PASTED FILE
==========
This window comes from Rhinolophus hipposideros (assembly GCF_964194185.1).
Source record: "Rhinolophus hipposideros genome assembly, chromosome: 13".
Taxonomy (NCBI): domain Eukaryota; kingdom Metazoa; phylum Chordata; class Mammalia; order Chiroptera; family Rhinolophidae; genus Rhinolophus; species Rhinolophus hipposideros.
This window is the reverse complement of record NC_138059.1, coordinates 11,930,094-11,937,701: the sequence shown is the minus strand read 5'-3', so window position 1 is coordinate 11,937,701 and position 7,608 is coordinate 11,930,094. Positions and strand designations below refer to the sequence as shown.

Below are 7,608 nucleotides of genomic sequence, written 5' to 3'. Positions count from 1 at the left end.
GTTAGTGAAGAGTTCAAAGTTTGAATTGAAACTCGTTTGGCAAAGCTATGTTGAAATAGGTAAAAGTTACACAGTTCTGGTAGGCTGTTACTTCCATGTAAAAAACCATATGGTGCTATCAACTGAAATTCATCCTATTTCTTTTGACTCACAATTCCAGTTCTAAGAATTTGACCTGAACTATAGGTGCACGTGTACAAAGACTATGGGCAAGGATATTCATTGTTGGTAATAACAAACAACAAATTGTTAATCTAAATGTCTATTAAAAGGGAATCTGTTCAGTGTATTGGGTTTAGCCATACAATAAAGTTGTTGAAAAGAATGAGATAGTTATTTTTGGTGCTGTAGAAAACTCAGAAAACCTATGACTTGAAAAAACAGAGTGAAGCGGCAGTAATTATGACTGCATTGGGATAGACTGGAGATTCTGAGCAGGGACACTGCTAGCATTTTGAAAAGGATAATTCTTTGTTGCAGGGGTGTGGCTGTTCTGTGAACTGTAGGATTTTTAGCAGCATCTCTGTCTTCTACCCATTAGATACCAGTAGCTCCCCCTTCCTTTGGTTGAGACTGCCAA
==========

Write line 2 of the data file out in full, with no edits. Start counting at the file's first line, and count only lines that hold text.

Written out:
Source record: "Rhinolophus hipposideros genome assembly, chromosome: 13".